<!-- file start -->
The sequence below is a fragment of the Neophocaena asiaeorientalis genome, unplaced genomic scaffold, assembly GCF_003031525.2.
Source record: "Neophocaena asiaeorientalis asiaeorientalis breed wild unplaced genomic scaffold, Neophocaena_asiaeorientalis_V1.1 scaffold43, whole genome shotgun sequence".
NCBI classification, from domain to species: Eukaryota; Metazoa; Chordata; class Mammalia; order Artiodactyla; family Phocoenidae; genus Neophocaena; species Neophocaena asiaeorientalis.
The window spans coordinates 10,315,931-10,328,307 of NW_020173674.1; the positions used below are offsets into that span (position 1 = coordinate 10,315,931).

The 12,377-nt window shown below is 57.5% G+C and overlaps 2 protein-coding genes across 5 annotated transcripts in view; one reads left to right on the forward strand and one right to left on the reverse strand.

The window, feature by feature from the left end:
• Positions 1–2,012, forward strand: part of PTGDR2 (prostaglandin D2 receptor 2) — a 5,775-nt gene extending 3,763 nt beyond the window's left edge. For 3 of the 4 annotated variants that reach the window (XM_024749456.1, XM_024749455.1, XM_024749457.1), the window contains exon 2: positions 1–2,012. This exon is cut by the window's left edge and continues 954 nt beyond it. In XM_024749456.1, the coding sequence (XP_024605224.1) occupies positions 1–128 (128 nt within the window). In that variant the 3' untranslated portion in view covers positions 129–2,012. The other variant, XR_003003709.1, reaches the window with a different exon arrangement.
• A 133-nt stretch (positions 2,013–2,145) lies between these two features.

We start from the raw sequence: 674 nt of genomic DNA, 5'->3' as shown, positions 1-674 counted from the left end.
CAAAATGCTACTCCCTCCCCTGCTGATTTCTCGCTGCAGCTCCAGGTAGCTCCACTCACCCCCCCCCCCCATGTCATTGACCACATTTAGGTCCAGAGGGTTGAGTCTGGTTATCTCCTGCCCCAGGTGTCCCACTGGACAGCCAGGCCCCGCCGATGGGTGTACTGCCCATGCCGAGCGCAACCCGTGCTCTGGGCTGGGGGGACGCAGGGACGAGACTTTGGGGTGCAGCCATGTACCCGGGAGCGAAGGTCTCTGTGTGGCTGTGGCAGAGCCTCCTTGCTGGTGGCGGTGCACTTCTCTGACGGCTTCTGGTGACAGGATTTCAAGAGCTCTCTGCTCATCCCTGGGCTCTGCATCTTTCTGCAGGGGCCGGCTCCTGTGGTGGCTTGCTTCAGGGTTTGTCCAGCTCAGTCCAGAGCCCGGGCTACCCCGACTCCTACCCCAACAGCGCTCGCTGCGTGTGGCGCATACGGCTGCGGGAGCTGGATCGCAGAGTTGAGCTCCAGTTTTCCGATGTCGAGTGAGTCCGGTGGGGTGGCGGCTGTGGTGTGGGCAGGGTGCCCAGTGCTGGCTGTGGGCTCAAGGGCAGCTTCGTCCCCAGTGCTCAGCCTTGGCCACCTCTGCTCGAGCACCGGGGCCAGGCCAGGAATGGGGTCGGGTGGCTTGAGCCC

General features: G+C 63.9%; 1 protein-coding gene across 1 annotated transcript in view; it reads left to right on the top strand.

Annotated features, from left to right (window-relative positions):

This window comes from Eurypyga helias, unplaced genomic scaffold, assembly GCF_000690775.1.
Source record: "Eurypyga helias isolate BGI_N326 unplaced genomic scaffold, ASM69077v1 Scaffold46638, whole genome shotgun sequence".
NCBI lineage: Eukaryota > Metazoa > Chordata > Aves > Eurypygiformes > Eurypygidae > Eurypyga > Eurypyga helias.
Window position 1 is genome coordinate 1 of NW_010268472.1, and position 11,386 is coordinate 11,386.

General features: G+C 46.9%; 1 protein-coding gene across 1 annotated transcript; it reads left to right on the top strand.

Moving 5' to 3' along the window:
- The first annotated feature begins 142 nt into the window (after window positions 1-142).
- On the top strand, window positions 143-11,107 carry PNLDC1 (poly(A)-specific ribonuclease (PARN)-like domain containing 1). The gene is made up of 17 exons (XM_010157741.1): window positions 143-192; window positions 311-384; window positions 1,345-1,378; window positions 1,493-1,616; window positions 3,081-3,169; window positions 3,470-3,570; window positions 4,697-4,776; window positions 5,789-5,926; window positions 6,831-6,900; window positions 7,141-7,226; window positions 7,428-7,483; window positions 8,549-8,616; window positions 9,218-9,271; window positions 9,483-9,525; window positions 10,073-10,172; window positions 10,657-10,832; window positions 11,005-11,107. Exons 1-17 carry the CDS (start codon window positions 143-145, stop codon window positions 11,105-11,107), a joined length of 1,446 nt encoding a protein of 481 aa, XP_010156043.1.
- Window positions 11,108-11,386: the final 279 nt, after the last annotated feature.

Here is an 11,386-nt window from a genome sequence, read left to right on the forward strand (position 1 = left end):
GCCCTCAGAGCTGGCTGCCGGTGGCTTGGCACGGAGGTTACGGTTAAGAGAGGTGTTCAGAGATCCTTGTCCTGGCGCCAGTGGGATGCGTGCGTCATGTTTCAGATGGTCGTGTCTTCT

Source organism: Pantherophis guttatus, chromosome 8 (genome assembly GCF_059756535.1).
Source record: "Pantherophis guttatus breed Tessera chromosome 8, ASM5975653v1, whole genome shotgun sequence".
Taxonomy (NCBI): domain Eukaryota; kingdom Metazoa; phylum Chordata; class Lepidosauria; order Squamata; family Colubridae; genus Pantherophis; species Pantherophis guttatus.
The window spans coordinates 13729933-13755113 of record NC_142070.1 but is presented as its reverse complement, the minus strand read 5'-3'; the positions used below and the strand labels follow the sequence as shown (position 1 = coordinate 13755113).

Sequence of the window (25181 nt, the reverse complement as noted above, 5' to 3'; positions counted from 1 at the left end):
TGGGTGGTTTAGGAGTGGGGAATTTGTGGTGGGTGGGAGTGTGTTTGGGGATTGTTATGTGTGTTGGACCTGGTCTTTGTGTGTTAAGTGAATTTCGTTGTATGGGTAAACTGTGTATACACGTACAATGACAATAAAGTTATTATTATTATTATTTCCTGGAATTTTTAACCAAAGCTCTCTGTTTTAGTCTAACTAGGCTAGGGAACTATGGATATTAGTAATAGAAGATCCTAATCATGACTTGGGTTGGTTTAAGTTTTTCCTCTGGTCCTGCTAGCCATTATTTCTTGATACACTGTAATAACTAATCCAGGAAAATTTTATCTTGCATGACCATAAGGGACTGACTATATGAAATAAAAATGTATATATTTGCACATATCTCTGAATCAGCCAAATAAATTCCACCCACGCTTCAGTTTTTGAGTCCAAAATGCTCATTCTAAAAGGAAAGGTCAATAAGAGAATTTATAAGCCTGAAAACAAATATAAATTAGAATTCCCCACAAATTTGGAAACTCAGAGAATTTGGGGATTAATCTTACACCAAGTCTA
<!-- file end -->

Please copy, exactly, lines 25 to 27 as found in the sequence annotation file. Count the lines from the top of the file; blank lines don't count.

Source record: "Pantherophis guttatus breed Tessera chromosome 8, ASM5975653v1, whole genome shotgun sequence".
Taxonomy (NCBI): domain Eukaryota; kingdom Metazoa; phylum Chordata; class Lepidosauria; order Squamata; family Colubridae; genus Pantherophis; species Pantherophis guttatus.
The window spans coordinates 13729933-13755113 of record NC_142070.1 but is presented as its reverse complement, the minus strand read 5'-3'; the positions used below and the strand labels follow the sequence as shown (position 1 = coordinate 13755113).